Campaigners fear for future of woodland and wildlife if housing estate progresses

PUBLISHED: 07:00 17 April 2018

Protesters in the field adjacent to Hollis Avenue, Portishead,

Protesters in the field adjacent to Hollis Avenue, Portishead,

Archant

Hundreds of campaigners fear natural habitats for wildlife will be destroyed if plans to build more than 100 homes near woodland are allowed to proceed.

Early moves have been made to explore the possibility of building a housing estate yards from Weston Big Wood on the edge of Portishead.

While no firm proposals are on the table at this stage, North Somerset Council has been informed of the potential of 125 houses being built there.

The plans have provoked significant opposition from people in Portishead and North Weston who fear it could cause major damage to a site of specific scientific interest.

Campaigner Abby Lefeuvre fears what will happen to rare bats, moths and the ancient woodland if homes are built off Clevedon Road.

She said: “The site is the buffer to Weston Big Wood where animals come to forage and that’s key.

“Development would have a detrimental impact.”

North Somerset Council has ruled an environmental impact assessment (EIA) is not required before a planning application is submitted – going against the wishes and advice of Avon Wildlife Trust (AWT), Portishead Town Council and other bodies.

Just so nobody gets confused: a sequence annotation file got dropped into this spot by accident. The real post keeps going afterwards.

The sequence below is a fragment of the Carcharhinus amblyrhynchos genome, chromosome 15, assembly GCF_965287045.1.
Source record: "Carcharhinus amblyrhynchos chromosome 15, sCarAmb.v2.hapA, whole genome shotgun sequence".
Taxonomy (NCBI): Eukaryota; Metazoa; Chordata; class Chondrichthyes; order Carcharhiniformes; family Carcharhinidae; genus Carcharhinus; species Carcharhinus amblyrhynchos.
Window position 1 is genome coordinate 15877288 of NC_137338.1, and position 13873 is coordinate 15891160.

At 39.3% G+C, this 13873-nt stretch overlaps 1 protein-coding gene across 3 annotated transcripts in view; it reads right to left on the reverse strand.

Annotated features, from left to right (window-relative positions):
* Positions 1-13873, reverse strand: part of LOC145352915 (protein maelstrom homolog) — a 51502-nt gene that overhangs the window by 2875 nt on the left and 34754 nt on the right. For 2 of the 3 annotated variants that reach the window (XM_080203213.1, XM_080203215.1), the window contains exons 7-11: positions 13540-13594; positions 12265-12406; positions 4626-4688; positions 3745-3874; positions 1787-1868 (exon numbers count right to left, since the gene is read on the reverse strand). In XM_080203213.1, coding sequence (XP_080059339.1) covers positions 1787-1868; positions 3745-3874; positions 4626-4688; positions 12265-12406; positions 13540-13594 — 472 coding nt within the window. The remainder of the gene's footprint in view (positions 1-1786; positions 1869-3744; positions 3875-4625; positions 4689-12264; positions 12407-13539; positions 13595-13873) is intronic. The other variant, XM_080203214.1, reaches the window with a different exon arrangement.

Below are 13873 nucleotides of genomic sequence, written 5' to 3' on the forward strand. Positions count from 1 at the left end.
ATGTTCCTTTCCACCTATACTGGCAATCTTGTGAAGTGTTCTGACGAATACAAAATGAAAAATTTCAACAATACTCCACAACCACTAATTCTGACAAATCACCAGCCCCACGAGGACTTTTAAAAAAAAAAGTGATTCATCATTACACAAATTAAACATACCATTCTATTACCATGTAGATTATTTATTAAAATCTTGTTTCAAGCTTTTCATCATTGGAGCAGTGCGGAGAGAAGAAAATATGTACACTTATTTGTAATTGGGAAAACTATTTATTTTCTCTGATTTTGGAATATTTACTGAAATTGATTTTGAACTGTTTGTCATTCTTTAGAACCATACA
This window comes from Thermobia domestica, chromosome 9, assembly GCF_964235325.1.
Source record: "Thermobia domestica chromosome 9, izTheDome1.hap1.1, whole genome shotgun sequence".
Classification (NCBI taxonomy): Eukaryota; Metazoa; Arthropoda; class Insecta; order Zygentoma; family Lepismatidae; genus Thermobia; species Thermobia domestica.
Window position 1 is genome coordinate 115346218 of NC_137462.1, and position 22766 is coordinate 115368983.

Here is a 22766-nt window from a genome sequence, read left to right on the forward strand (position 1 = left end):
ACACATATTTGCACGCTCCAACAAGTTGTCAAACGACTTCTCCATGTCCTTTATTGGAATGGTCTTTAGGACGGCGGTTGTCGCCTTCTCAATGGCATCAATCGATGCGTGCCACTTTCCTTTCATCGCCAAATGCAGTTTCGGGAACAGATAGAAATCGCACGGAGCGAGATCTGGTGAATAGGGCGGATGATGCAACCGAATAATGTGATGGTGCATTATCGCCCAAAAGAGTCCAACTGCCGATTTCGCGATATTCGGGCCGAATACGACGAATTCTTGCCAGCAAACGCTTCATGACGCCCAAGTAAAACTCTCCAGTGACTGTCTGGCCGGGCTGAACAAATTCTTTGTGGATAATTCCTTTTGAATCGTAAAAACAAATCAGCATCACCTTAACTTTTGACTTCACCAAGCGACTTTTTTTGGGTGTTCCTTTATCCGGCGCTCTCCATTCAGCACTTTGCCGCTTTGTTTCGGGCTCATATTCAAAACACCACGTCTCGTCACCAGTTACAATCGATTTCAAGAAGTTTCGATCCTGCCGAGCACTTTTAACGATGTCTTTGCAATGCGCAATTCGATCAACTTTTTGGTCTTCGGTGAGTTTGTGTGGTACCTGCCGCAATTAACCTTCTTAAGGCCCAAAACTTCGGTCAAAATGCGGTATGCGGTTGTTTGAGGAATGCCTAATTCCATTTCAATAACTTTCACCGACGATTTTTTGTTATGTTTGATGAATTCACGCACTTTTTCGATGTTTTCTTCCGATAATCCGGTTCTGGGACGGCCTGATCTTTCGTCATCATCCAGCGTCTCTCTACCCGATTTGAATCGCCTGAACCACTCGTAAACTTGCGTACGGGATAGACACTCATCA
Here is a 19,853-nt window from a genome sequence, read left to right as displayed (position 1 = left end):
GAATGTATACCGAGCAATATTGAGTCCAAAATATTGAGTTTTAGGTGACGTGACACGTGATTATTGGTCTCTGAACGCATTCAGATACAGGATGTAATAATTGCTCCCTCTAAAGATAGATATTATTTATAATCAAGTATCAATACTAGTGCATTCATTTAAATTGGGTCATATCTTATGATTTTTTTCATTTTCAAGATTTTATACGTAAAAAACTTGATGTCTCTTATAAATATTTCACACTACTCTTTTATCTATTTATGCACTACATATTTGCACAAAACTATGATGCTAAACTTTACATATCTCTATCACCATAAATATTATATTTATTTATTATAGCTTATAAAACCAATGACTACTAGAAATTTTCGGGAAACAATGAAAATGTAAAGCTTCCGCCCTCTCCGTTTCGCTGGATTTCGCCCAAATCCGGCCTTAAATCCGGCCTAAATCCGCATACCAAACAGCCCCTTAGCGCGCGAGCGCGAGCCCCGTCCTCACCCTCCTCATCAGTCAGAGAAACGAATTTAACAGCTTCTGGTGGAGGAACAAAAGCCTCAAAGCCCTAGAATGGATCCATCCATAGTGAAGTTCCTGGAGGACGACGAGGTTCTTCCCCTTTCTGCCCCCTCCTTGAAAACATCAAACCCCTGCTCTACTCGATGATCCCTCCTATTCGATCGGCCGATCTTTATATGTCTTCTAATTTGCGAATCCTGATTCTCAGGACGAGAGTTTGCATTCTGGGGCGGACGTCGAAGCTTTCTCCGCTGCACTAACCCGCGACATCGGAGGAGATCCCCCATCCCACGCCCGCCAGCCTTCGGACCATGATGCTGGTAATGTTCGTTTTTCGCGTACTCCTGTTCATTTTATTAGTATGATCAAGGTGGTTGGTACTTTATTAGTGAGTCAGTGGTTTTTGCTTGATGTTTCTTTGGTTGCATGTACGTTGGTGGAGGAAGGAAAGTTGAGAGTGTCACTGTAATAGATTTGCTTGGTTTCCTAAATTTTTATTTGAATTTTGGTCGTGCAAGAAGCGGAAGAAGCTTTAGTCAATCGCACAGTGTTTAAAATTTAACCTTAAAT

About 250 public comments imploring an EIA is conducted failed to alter the council’s mind.

It believes sufficient mitigation can be made to preserve the ecological sensitivity of nearby areas, such as the woodland.

AWT said the council’s decision is ‘disappointing’ and it is investigating ways to respond.

Ecology reasons aside, the thought of more development in Portishead raises further fears among residents.

Abby said: “We are also thinking of infrastructure, roads, the traffic getting out of Portishead in the morning, schools and healthcare.”

The plans for development remain at an early stage – no planning application has been submitted and there is no guarantee one ever will be.

North Somerset Council has repeatedly said it will refuse to entertain the idea of permitting large-scale housing development on greenbelt land.

Proposed developments including Taylor Wimpey’s plans for 4,500 homes on The Vale near Long Ashton and Barrow Gurney are among those leading councillors have publicly talked against not allowing in the past.

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